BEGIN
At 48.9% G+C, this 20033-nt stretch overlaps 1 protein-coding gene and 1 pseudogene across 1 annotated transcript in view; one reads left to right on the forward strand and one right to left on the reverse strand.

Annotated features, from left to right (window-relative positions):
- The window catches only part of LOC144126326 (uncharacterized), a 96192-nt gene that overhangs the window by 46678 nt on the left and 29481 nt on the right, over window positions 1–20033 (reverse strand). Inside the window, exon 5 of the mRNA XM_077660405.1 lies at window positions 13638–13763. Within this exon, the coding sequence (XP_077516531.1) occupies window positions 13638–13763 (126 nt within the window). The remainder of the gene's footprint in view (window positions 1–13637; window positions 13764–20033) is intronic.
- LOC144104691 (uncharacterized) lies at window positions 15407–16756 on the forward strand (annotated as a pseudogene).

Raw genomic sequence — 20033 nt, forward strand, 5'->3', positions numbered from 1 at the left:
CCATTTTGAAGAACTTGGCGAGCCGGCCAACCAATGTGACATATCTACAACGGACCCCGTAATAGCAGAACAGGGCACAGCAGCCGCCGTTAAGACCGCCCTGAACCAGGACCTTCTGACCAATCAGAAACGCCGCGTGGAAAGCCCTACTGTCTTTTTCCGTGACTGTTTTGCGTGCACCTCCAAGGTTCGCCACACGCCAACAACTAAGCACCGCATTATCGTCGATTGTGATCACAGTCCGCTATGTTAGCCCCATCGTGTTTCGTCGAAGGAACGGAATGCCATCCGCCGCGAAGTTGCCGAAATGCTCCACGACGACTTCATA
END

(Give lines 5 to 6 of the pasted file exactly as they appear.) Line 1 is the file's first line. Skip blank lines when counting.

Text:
Raw genomic sequence — 20033 nt, forward strand, 5'->3', positions numbered from 1 at the left:
CCATTTTGAAGAACTTGGCGAGCCGGCCAACCAATGTGACATATCTACAACGGACCCCGTAATAGCAGAACAGGGCACAGCAGCCGCCGTTAAGACCGCCCTGAACCAGGACCTTCTGACCAATCAGAAACGCCGCGTGGAAAGCCCTACTGTCTTTTTCCGTGACTGTTTTGCGTGCACCTCCAAGGTTCGCCACACGCCAACAACTAAGCACCGCATTATCGTCGATTGTGATCACAGTCCGCTATGTTAGCCCCATCGTGTTTCGTCGAAGGAACGGAATGCCATCCGCCGCGAAGTTGCCGAAATGCTCCACGACGACTTCATA